Gum disease is an inflammation of the gums that can progress to affect the bone that surrounds and supports your teeth. It is caused by the bacteria in a plaque, a sticky colourless film that constantly forms on your teeth.
If not removed through daily brushing, plaque can build up and infect not only your gums and teeth but eventually the gum tissue and bone that support the teeth. There are three stages of gum disease and these are:
Gingivitis: This is the earliest stage of gum disease. It is an inflammation of the gums caused by plaque buildup at the gum line. If daily brushing does not remove the plaque, it produces toxins that can irritate the gum tissue causing gingivitis. You may notice some bleeding during brushing. Gum disease damage can be reversed since most of the tissues that hold the teeth in place are not yet affected.
Periodontitis: At this stage, the supporting bone and fibres that hold your teeth in place are irreversibly damaged. Your gums may begin to form a pocket below the gum line which traps food and plaque. Proper dental care usually prevents further damage.
Advanced Periodontitis: In this final stage of gum disease, the fibres and bone supporting teeth are destroyed which can cause your teeth to shift or loosen. This can affect your bite and if aggressive treatment cannot save them, your teeth may need to be removed.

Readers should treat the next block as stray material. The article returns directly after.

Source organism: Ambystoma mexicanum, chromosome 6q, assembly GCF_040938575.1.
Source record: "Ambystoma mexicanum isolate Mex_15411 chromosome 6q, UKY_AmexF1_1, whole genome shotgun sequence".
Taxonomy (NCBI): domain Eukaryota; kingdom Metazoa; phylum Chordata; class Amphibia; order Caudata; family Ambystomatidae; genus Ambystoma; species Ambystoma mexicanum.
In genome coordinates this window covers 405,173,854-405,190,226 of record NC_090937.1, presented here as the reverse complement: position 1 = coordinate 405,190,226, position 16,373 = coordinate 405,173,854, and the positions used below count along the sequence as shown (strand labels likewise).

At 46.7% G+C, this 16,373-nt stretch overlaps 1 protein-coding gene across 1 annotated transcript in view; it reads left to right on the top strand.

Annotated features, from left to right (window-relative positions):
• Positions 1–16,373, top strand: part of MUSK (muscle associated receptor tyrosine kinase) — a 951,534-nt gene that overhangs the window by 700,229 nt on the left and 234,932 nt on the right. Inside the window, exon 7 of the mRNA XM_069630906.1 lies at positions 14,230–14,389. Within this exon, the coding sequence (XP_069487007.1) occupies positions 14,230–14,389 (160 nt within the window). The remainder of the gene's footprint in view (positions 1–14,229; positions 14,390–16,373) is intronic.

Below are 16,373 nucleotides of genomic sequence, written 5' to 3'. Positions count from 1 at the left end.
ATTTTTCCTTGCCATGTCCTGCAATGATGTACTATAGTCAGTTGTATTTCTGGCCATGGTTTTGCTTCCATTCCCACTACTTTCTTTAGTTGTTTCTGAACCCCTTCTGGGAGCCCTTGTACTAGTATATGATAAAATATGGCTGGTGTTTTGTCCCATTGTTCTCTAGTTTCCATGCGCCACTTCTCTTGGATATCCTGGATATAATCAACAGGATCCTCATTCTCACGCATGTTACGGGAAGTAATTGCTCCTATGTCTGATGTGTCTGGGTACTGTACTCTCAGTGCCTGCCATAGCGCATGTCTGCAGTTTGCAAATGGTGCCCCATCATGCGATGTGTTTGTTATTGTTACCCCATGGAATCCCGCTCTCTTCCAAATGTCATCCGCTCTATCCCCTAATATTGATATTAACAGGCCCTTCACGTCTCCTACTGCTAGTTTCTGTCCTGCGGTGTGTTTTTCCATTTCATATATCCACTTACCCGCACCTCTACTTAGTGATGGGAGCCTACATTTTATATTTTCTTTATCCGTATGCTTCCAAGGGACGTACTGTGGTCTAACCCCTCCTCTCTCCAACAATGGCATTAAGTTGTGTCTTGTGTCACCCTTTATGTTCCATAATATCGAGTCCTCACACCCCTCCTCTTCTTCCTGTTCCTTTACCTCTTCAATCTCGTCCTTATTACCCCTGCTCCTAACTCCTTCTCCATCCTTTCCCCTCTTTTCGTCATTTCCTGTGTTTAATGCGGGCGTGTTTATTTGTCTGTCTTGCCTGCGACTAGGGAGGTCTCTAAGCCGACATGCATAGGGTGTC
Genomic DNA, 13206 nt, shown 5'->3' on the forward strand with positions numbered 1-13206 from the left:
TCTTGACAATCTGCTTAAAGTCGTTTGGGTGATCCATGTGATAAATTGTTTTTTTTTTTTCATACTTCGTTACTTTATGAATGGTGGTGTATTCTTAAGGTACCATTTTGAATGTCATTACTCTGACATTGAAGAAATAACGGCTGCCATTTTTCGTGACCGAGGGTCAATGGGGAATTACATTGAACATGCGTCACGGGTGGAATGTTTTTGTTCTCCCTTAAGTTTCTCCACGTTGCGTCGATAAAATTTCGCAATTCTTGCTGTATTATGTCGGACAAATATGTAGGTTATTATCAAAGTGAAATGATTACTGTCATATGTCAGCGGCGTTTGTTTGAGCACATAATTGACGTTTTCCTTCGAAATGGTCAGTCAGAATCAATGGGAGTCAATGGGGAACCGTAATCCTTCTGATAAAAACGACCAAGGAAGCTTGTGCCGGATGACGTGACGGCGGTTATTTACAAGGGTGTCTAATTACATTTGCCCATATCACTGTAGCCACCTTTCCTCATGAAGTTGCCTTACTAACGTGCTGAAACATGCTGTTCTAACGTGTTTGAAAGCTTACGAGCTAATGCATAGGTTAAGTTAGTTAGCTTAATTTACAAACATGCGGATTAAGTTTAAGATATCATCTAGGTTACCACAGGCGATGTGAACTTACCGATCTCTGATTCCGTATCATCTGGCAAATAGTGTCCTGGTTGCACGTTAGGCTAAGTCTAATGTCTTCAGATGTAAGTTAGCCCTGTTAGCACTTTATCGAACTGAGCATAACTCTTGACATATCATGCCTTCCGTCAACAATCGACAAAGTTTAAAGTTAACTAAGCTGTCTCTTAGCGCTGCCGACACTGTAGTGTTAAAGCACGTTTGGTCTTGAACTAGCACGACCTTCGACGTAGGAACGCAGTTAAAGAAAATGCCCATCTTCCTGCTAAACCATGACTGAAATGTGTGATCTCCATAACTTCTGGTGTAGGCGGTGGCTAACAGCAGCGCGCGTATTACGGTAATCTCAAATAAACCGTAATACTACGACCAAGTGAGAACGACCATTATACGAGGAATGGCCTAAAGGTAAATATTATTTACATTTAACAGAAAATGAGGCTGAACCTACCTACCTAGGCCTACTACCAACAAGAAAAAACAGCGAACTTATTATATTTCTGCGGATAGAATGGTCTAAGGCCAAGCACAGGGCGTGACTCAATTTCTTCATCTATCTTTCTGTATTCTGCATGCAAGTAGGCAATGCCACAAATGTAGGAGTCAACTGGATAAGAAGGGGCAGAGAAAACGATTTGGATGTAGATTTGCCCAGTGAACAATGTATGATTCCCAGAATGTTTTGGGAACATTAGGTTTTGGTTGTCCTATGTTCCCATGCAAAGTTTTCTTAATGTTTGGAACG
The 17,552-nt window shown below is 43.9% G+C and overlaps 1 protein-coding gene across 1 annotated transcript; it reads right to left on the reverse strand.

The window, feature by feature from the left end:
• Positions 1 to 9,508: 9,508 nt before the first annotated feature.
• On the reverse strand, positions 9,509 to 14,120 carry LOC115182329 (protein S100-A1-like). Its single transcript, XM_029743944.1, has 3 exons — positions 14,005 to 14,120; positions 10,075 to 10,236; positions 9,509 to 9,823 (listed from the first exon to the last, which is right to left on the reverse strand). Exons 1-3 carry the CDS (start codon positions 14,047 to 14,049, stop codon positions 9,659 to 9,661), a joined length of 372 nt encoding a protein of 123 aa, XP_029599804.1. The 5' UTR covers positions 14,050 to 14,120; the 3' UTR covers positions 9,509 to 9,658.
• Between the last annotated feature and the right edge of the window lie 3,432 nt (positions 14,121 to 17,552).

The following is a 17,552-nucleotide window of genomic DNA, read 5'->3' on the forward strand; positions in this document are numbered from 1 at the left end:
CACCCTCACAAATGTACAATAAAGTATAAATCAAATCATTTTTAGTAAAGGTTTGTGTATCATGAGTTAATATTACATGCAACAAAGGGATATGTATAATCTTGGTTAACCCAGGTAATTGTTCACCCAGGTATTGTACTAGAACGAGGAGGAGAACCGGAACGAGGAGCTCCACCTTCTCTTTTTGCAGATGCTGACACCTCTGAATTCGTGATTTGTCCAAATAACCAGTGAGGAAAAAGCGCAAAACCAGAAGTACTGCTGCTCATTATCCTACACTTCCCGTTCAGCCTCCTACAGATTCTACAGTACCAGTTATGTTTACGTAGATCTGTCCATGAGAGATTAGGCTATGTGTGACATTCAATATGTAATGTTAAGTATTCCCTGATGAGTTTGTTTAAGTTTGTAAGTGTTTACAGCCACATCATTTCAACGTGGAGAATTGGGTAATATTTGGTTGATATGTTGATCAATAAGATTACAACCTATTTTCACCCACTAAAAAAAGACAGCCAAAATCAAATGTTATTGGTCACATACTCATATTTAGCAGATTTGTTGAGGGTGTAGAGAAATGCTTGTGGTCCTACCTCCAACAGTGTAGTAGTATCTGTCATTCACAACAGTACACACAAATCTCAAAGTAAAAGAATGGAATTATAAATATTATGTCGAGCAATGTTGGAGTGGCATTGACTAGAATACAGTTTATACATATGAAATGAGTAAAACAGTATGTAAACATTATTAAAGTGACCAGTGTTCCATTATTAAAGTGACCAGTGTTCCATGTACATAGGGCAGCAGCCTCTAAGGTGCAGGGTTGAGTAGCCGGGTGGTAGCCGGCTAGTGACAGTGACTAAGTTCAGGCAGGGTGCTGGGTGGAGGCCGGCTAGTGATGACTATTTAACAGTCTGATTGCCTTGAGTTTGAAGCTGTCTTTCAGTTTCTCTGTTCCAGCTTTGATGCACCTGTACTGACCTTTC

Signs you have gum disease
•Gums that are red, puffy, swollen, or tender
•Gums that bleed during brushing
•Teeth that look longer because your gums have receded.
•Gums that have separated or pulled away from your teeth, creating a pocket
•Changes in the way your teeth fit together when you bite.
•Pus coming from between your teeth and gums
•Bad breath or a bad taste in your mouth.
Professional cleaning by a dentist is the only way to remove plaque that has built up and hardened into tartar. The dentist will clean your teeth to remove the tartar. If your condition is more severe, a root planning procedure may be performed. Root planning helps to smooth irregularities on the roots of the teeth making it more difficult for plaque to deposit there.
By scheduling regular checkups, early stage gum disease can be treated before it gets to a much more serious condition. If your condition is more advanced, treatment in the dentist’s office will be required.
The writer is a dentist